As the United States Postal Service looks at a nearly $20 billion deficit, Saturday delivery has become the target.
Last week, the U.S. Postal Service announced plans to transition to a new delivery schedule during the week of Aug. 5 that includes package delivery Monday through Saturday, and mail delivery Monday through Friday.
The Postal Service expects to generate cost savings of approximately $2 billion annually, once the plan is fully implemented.
“The Postal Service is advancing an important new approach to delivery that reflects the strong growth of our package business and responds to the financial realities resulting from America’s changing mailing habits,” said Patrick R. Donahoe, Postmaster General and CEO. “We developed this approach by working with our customers to understand their delivery needs and by identifying creative ways to generate significant cost savings.”
While stopping delivery on Saturdays is expected to save the postal service nearly $2 billion annually, it does very little to decrease the overall deficit.
According to a USA Today report, much of the postal service problems center around legislation passed by Congress in 2006. Since 2006, the Post Office has been legally required to pre-fund health benefits for future retirees at the cost of around $5.5 billion a year. The Postal Service defaulted on the annual payment last year.
According to reports, before Congress passed the 2006 mandate, the Post Office was doing fine fiscally.
Still, besides the 2006 legislation, the Post Office has also had to compete with digital technology. People text and email more than ever before, cutting down the need to send letters.
The Post Office has also had to compete with private agencies such as USPS and FedEx for packaging.
Over the past several years, the Postal Service has advocated shifting to a five-day delivery schedule for mail and packages. However, recent strong growth in package delivery (14 percent volume increase since 2010) and projections of continued strong package growth throughout the coming decade led to the revised approach to maintain package delivery six days per week.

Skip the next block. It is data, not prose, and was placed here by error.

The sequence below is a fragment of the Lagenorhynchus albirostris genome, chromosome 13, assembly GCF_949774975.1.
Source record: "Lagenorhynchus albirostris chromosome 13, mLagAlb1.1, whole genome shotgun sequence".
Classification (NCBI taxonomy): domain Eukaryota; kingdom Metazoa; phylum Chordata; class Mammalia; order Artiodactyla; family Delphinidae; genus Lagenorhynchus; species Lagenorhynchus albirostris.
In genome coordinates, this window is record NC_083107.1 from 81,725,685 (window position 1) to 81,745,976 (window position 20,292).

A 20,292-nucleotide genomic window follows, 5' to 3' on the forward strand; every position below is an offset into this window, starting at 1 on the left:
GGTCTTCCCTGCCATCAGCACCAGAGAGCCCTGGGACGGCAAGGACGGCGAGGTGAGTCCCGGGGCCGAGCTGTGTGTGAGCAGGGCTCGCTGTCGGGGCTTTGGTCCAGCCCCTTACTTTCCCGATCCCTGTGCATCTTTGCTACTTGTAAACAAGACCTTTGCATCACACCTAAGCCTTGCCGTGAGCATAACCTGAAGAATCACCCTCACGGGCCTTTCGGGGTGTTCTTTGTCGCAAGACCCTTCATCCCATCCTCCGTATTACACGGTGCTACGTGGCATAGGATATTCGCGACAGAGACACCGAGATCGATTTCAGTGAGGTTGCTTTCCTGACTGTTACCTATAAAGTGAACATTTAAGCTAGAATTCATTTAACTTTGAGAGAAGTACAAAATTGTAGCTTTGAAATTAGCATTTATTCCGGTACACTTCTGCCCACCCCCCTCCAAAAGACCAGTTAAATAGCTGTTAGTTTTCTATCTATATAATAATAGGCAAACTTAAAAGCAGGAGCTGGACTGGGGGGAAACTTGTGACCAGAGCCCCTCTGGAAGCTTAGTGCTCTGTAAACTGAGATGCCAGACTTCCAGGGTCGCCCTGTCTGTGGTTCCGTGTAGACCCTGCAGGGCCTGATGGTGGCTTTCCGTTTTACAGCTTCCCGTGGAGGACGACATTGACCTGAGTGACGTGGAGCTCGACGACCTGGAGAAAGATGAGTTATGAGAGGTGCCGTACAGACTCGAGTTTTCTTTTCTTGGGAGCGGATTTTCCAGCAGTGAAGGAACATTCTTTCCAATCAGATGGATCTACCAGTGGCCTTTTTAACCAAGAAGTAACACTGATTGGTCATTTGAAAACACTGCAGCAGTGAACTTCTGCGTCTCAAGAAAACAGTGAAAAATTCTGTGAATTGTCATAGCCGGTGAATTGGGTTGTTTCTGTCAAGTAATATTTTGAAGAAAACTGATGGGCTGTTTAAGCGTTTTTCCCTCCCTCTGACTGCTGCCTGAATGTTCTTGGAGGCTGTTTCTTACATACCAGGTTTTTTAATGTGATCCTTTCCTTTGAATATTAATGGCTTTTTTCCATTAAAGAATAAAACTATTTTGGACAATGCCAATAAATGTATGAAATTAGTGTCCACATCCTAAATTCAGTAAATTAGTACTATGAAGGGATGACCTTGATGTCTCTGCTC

“Our customers see strong value in the national delivery platform we provide and maintaining a six-day delivery schedule for packages is an important part of that platform,” said Donahoe. “As consumers increasingly use and rely on delivery services — especially due to the rise of e-commerce — we can play an increasingly vital role as a delivery provider of choice, and as a driver of growth opportunities for America’s businesses.”
Once implemented during August of 2013, mail delivery to street addresses will occur Monday through Friday. Packages will continue to be delivered six days per week. Mail addressed to PO Boxes will continue to be delivered on Saturdays. Post Offices currently open on Saturdays will remain open on Saturdays.
Given the ongoing financial challenges, the Postal Service Board of Governors last month directed postal management to accelerate the restructuring of Postal Service operations in order to strengthen Postal Service finances.
“The American public understands the financial challenges of the Postal Service and supports these steps as a responsible and reasonable approach to improving our financial situation,” said Donahoe. “The Postal Service has a responsibility to take the steps necessary to return to long-term financial stability and ensure the continued affordability of the U.S. Mail.”
Since 2006, the Postal Service has reduced its annual cost base by approximately $15 billion, reduced the size of its career workforce by 193,000 or 28 percent, and has consolidated more than 200 mail processing locations. During these unprecedented initiatives, the Postal Service continued to deliver record high levels of service to its customers.
While the change in the delivery schedule is one of the actions needed to restore the financial health of the Postal Service, officials say legislative change is urgently needed to address matters outside the Postal Service’s control. The Postal Service continues to seek legislation to provide it with greater flexibility to control costs and generate new revenue and encourages the 113th Congress to make postal reform legislation an urgent priority.
The Postal Service receives no tax dollars for operating expenses and relies on the sale of postage, products and services to fund its operations.